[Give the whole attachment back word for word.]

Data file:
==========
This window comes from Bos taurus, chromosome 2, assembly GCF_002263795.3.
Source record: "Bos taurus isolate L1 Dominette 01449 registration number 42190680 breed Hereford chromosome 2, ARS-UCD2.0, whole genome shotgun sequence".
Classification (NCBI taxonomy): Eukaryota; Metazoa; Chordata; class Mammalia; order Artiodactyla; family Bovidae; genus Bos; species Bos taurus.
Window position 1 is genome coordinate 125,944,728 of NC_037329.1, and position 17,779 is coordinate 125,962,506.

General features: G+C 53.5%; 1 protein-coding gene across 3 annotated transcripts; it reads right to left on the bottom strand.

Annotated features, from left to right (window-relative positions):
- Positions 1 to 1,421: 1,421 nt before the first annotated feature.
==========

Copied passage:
This window comes from Bos taurus, chromosome 2, assembly GCF_002263795.3.
Source record: "Bos taurus isolate L1 Dominette 01449 registration number 42190680 breed Hereford chromosome 2, ARS-UCD2.0, whole genome shotgun sequence".
Classification (NCBI taxonomy): Eukaryota; Metazoa; Chordata; class Mammalia; order Artiodactyla; family Bovidae; genus Bos; species Bos taurus.
Window position 1 is genome coordinate 125,944,728 of NC_037329.1, and position 17,779 is coordinate 125,962,506.

General features: G+C 53.5%; 1 protein-coding gene across 3 annotated transcripts; it reads right to left on the bottom strand.

Annotated features, from left to right (window-relative positions):
- Positions 1 to 1,421: 1,421 nt before the first annotated feature.